Some formatting was an understatement. I’d seen these slides before. They were crammed with so many distorted images and run-on sentences that without extensive editing, an audience member might wonder whether our company were real or a complicated embezzlement scheme.

Steve said, “I need you to fix ‘em. Can you do it before tomorrow?”

“Sure thing, Steve,” Frances replied.

“Great. Knew I could count on you.” He stomped backed out of the room.

Frances was in her cubicle late that night. I saw her methodically replacing fuzzy pictures with sharp ones, removing unnecessary commas, and tweaking the formatting. It wasn’t work at a level commensurate with her experience, but it fit nicely under the title Steve gave her: Intern.

That same night, I pounded away on a new strategy for one of Steve’s projects. I was a recent college grad with few relevant work experiences, but my job description didn’t include any of the dirty work.

Frances and I talked about it sometimes. “Before this job, I had one kinda like yours,” she would say. “I wonder why Steve hasn’t asked me to work on more of your projects.” I never asked myself how Steve allocated work, but another co-worker of ours, Linda, had a theory that she divulged over lunch one day.

“Steve’s a sexist,” she told me in a blunt monotone, her brown eyes shooting lasers into my forehead as if the truth were as obvious as the sky is blue.

Linda had worked in the cubicle adjacent to mine for almost a year. She was an accomplished professional already, with a decade of experience and a Masters degree. But when our company won a shiny new project, Steve (also her boss) dumped it on my desk.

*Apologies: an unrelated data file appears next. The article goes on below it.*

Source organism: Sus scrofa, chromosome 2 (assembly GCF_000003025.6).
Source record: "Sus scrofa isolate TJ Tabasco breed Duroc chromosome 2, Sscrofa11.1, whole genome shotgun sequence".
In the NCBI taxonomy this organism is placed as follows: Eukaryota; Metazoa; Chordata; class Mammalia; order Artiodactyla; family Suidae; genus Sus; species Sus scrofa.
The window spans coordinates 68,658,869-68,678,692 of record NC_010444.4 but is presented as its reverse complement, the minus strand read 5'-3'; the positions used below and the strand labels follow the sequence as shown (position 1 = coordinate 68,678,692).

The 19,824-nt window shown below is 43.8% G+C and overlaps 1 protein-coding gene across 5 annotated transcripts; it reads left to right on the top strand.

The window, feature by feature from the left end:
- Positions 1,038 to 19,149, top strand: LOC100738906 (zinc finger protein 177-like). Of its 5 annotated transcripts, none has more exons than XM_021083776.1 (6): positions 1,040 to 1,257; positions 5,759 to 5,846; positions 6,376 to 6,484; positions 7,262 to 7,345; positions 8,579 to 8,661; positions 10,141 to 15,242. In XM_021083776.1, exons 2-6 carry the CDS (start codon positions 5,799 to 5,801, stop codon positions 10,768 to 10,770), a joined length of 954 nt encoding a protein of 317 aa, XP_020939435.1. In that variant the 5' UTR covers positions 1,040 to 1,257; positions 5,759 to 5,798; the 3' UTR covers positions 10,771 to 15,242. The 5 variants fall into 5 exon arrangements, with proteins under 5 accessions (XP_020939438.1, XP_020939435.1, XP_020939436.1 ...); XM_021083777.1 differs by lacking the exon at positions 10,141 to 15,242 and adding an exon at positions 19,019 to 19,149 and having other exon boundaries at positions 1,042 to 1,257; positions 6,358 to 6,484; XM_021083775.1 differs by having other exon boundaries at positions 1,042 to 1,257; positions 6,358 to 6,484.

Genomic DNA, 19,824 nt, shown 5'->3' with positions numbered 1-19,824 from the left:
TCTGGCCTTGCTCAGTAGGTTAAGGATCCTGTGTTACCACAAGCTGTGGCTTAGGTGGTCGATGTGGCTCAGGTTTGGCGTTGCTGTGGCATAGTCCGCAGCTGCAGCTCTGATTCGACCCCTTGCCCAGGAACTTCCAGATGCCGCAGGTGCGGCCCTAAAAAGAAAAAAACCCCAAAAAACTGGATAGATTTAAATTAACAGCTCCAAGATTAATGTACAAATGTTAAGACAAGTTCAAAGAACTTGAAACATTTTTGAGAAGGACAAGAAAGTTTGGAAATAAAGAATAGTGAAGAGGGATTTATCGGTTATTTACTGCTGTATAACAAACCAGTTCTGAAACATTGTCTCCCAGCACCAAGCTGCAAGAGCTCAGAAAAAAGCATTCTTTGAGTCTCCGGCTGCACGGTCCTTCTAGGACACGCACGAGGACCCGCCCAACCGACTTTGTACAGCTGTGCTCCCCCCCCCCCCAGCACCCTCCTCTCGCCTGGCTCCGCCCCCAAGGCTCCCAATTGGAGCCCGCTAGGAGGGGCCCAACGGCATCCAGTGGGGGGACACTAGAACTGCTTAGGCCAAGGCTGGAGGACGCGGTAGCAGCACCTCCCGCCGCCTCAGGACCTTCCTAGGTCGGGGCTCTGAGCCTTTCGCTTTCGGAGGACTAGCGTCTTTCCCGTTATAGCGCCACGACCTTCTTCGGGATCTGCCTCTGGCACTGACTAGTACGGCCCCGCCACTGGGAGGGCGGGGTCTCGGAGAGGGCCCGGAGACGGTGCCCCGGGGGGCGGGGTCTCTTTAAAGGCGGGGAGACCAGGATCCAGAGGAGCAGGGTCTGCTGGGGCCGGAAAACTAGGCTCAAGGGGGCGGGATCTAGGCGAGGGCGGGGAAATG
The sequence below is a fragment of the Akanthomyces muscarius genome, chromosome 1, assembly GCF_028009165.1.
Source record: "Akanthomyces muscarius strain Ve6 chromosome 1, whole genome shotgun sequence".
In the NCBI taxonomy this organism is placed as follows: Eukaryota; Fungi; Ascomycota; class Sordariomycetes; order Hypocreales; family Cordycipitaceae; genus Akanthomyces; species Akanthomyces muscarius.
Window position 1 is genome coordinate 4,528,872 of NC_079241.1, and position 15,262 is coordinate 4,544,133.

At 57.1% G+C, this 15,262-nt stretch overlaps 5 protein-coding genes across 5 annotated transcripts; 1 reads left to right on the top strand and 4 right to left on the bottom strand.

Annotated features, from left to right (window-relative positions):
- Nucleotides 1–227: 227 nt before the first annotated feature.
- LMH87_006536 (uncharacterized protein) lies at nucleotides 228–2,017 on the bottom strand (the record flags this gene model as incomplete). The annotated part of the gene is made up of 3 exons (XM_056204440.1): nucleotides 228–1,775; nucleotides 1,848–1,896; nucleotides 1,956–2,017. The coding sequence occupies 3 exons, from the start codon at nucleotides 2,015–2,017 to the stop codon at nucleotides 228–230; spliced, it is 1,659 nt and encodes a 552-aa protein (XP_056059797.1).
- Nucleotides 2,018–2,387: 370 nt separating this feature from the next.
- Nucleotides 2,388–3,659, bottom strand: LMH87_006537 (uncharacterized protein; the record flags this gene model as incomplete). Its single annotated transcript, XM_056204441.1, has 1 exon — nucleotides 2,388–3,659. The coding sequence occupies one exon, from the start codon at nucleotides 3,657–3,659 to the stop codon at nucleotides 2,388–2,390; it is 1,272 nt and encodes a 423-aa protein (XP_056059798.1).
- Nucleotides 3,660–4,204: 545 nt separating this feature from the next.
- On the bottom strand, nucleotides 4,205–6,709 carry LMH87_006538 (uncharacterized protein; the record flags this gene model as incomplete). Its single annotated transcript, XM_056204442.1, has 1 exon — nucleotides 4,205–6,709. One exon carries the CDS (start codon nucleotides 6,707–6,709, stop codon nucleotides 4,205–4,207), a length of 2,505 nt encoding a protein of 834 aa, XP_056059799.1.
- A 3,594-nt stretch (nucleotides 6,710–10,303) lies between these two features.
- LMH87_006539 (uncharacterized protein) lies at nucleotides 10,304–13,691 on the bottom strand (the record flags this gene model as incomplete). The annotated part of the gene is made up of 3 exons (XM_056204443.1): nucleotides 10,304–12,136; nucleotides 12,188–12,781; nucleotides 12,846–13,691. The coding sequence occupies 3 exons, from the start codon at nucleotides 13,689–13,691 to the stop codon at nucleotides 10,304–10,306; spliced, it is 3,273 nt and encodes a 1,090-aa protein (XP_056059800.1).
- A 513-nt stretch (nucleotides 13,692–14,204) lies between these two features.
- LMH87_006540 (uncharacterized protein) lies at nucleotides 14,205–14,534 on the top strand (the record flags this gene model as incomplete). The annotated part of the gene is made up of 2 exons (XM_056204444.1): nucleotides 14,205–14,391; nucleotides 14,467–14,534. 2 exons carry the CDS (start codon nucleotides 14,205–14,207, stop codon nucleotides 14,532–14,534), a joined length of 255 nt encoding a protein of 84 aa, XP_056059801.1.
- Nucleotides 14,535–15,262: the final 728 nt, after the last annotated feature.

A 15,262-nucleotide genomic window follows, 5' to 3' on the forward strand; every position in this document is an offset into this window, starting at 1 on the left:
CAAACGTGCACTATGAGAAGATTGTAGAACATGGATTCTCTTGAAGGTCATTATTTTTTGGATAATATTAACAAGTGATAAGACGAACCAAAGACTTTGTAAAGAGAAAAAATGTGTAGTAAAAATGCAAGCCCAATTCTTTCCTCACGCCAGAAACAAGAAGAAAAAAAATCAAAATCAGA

“Make me look good, Nelson,” he told me.

Linda continued, “If he weren’t a sexist, why else do you think you got to manage the project? No offense to you or anything, but you don’t have any professional experience. You’re a baby.”

I nodded sympathetically in response to her, but my internal monologue started spinning.

You’re just jealous, I said to myself, retreating into an emotional shell like a threatened gastropod. …The project fits squarely into my role. That’s ridiculous.

But Lisa’s question stuck with me long after we left the table that afternoon. Why did I get to manage the project over her? Why didn’t I start out as an intern like Frances did? I certainly wasn’t more qualified than either of them. What was actually going on?

Photo Credit: LiCheng Shih

The Invisible Wind

When the Sociologist Michael Kimmel writes about male workplace advantages, he says it’s like having an invisible wind at your back. He says, “we rarely, if ever, get a chance to see how we are sustained, supported, and even propelled by that wind.” The implication is that things seem just a little easier than they should be, like the friction that’s supposed to be there has disappeared in a wondrous miracle of physics. I’m no physicist, but even I could identify little resistance to my advancement at this job.

Back then, I believed Steve gave me all of the important work because I understood what he demanded and did just that. But this reasoning wasn’t universalizable. Frances and Linda cranked out high-quality work too, but they encountered a headwind.

This early work experience gave me some anecdotal insight when I later researched why America’s labor inequality between men and women was as bad as it is. Preferential treatment by male bosses toward men is one of the many reasons why women comprise 47% of the labor force but only 26% of private-sector executive positions and 5% of Fortune 500 CEO’s. Hiring discrimination is common and can drastically alter women’s career trajectories. Payscale, a compensation research firm, wrote a study showing that bosses who share the same gender as their direct reports are more likely to give them more responsibility, and as a result, those employees get promoted more often.